Implementing the EDI and Antiracism Toolkit
The Oregon Library Association (OLA) Diversity, Equity, Inclusion, and Antiracism Committee presents the second episode of its new podcast, Overdue: Weeding Out Oppression in Libraries. The episode entitled “Combating Oppression at a Leadership Level” features Kirsten Brodbeck-Kenney, Library Director of Driftwood Public Library in Lincoln City, Oregon, USA (OCLC Symbol: ORDRI); and Adrienne Doman Calkins, Library Manager of Sherwood (Oregon) Public Library (OCLC Symbol: OXE). In the March 16, 2022 interview, they discussed their institutions’ implementations of OLA’s Equity, Diversity, Inclusion, and Antiracism Toolkit.
“A woman of color library manager” reflects
Identified as Anonymous, a self-described “woman of color library manager” reflects on “5 things I learned as a first-time manager in a predominantly-white academic library” on the website WOC + LIB. She writes, “The purpose of this post is not to scare BIPOC away from management, but an attempt to make them aware that it takes a lot more than skills and experience to survive and thrive as a manager when you are racially minoritized in a predominantly-white profession.” But as she astutely adds, “If you’re a white LIS worker, keep reading.”
A Senior Consulting Database Specialist in the Membership and Research Division of OCLC, Jay has long been involved in WorldCat bibliographic quality control and record matching, OCLC-MARC validation, the Member Merge Project, the Virtual AskQC Office Hours, and the maintenance of OCLC’s Bibliographic Formats and Standards. He created the seven-session “Cataloging Defensively” series of presentations. For many years, he coordinated OCLC’s Enhance Program. He serves as OCLC liaison to numerous organizations, including the Music OCLC Users Group (MOUG), Online Audiovisual Catalogers (OLAC), the Cataloging and Metadata Committee (CMC) of the Music Library Association (MLA), the MARC Advisory Committee (MAC), and the Standing Committee on Standards of the Program for Cooperative Cataloging (PCC). He also sits on the Bibliography Standing Committee of the International Federation of Library Associations and Institutions (IFLA), represents the IFLA Cataloguing Standing Committee on the Committee on Cataloging: Description and Access (CC:DA) of the American Library Association (ALA), and is Secretary of IFLA’s Permanent UNIMARC Committee.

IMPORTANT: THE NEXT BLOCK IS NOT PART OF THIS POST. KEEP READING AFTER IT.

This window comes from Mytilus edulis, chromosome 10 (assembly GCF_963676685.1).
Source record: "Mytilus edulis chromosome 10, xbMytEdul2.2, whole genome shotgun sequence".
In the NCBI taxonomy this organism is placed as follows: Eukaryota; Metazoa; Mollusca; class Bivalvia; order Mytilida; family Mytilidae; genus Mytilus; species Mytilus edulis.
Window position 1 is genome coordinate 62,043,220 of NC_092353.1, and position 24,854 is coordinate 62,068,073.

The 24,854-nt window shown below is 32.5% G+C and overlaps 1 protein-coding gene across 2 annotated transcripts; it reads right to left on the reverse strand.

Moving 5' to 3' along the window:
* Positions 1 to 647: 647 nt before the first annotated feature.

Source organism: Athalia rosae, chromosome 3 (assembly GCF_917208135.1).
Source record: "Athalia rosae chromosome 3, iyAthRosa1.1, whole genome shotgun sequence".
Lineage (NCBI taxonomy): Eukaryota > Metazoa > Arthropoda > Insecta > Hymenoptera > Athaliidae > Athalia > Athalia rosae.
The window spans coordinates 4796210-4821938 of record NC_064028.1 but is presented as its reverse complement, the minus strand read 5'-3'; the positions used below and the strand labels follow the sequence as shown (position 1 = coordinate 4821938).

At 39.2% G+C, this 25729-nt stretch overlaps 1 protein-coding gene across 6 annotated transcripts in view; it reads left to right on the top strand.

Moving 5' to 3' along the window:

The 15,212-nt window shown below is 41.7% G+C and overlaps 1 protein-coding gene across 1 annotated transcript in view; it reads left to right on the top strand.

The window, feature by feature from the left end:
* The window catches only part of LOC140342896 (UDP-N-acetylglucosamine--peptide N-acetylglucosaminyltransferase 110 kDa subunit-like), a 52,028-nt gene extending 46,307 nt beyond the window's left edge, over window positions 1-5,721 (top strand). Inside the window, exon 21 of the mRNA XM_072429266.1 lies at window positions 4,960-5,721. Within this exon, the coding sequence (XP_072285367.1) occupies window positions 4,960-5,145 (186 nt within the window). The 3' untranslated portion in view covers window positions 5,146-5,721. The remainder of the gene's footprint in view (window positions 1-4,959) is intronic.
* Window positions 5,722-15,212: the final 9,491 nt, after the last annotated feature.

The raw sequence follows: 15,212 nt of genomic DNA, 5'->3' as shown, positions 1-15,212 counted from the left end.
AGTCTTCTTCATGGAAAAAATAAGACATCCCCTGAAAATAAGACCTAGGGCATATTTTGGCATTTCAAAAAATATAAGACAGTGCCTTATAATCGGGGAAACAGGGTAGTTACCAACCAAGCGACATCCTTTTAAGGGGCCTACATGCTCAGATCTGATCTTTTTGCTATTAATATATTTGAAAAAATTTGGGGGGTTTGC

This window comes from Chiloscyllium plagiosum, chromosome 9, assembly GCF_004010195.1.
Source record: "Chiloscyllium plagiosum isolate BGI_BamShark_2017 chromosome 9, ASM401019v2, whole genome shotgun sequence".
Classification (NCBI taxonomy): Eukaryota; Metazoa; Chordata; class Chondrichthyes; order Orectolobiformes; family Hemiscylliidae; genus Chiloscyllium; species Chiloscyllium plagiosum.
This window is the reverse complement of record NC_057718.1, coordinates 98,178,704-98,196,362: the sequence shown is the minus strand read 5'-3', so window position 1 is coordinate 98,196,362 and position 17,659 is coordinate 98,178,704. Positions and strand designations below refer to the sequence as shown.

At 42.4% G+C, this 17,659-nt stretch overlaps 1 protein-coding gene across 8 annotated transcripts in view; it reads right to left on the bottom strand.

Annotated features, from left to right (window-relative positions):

Before coming to OCLC in 1982, Jay was a cataloger at Capital University in Bexley, Ohio. He is the author of Cataloger’s Judgment (2004), both editions of Music Coding and Tagging (1990 and 2001), and the cataloging Q&A columns of the MOUG Newsletter and the OLAC Newsletter. Since 1992, catalogers throughout North America and Japan have been subjected to dozens of his workshops. He was the recipient of the MOUG Distinguished Service Award in 2004, OLAC’s Nancy B. Olson Award in 2005, and the Music Library Association’s lifetime achievement award and highest honor, the MLA Citation in 2019.